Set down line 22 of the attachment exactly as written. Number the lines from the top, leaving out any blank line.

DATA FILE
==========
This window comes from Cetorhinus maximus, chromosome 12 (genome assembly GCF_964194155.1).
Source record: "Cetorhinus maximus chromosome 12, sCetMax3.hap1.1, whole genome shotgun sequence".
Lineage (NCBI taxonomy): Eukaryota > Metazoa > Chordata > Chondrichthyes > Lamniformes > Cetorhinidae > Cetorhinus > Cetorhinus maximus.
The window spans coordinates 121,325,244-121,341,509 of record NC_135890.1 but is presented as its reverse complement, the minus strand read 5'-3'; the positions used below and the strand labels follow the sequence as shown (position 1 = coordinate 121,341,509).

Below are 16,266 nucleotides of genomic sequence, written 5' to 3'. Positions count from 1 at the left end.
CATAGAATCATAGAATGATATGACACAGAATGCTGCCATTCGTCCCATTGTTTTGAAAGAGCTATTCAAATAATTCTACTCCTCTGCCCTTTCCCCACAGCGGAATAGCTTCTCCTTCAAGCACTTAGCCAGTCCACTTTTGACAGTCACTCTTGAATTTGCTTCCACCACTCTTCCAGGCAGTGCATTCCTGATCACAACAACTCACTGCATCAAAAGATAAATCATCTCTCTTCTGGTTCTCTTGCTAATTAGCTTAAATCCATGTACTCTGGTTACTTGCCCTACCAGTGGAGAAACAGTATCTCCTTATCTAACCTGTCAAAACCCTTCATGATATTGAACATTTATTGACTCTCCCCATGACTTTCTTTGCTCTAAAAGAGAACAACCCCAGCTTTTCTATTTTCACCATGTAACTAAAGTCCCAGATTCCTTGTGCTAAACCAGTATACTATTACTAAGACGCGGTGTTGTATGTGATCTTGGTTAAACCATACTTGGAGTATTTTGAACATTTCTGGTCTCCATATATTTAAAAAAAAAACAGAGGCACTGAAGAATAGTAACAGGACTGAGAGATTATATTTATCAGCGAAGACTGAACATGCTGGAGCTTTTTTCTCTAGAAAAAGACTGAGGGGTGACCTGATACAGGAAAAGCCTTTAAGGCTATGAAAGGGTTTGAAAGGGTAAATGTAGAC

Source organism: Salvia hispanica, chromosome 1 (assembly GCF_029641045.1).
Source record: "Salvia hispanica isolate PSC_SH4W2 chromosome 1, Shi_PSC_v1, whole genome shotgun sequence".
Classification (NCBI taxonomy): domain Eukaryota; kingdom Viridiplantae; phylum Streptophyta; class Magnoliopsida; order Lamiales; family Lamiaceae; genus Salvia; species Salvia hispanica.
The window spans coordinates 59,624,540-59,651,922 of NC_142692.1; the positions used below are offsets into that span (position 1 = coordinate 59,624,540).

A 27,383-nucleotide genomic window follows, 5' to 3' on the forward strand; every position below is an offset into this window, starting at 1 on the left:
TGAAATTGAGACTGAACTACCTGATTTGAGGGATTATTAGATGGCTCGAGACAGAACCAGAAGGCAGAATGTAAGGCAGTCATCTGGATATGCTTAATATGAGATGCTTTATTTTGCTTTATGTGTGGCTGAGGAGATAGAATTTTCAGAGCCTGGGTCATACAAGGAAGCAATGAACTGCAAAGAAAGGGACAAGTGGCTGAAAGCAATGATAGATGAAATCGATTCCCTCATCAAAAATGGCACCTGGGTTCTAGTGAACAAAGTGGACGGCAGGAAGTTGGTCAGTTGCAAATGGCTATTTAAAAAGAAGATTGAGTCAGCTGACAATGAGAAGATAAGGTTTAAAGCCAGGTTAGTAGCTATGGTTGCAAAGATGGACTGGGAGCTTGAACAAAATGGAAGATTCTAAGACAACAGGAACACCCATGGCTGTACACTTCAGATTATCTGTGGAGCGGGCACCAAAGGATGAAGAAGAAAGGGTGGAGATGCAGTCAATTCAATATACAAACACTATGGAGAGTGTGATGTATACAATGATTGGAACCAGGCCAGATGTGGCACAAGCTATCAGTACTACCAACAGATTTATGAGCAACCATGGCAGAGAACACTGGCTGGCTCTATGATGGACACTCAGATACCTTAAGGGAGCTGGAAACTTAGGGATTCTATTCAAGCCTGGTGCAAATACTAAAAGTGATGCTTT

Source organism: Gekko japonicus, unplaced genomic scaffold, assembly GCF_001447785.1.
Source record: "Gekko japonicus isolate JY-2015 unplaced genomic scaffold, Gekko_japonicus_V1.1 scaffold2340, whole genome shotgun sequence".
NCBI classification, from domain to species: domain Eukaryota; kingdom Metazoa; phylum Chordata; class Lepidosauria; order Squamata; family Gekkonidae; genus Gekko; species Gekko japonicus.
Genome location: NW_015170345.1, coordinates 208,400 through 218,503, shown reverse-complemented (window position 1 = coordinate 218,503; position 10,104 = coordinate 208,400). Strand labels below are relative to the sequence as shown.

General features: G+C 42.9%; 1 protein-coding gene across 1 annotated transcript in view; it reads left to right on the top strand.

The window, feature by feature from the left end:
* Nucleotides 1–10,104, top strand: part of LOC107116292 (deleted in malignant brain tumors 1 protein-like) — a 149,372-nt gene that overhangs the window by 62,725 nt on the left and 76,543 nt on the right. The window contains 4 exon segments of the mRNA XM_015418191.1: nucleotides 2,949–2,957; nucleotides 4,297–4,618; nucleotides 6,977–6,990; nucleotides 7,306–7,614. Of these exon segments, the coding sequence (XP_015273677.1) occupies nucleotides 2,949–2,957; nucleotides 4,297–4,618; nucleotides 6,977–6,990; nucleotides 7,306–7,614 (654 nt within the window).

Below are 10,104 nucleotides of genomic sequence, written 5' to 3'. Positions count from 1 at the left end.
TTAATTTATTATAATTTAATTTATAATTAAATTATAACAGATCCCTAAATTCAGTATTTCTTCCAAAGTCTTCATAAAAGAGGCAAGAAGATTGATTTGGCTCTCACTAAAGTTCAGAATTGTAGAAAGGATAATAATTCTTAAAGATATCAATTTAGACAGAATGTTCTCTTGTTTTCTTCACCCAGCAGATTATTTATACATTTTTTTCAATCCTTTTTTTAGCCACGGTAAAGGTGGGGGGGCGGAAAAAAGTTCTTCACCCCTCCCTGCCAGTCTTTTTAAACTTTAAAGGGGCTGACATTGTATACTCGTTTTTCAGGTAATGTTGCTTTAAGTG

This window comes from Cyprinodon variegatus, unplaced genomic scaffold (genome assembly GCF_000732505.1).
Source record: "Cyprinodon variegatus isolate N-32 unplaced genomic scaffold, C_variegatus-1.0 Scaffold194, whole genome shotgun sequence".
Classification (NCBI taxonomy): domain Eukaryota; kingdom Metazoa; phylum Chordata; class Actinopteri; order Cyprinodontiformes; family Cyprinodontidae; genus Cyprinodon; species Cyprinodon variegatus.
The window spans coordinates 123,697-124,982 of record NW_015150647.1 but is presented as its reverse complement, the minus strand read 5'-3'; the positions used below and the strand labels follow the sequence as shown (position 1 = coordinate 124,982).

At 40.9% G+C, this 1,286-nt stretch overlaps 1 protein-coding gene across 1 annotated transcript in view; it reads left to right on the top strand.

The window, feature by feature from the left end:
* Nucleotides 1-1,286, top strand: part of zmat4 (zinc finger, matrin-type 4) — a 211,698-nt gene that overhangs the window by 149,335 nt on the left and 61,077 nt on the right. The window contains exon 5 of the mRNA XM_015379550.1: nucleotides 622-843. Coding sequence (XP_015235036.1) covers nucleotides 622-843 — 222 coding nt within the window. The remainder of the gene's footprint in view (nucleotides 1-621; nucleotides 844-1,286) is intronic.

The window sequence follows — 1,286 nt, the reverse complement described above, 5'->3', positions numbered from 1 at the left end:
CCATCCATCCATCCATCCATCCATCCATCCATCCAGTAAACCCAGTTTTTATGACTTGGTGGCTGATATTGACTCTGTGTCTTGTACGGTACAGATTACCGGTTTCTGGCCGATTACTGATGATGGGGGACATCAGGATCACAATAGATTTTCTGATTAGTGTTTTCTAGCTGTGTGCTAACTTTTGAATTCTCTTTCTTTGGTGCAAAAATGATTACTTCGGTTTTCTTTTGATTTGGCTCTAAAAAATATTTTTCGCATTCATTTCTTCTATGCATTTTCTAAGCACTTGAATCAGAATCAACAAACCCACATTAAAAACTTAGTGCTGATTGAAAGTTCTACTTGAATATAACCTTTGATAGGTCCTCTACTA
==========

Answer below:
This window comes from Cyprinodon variegatus, unplaced genomic scaffold (genome assembly GCF_000732505.1).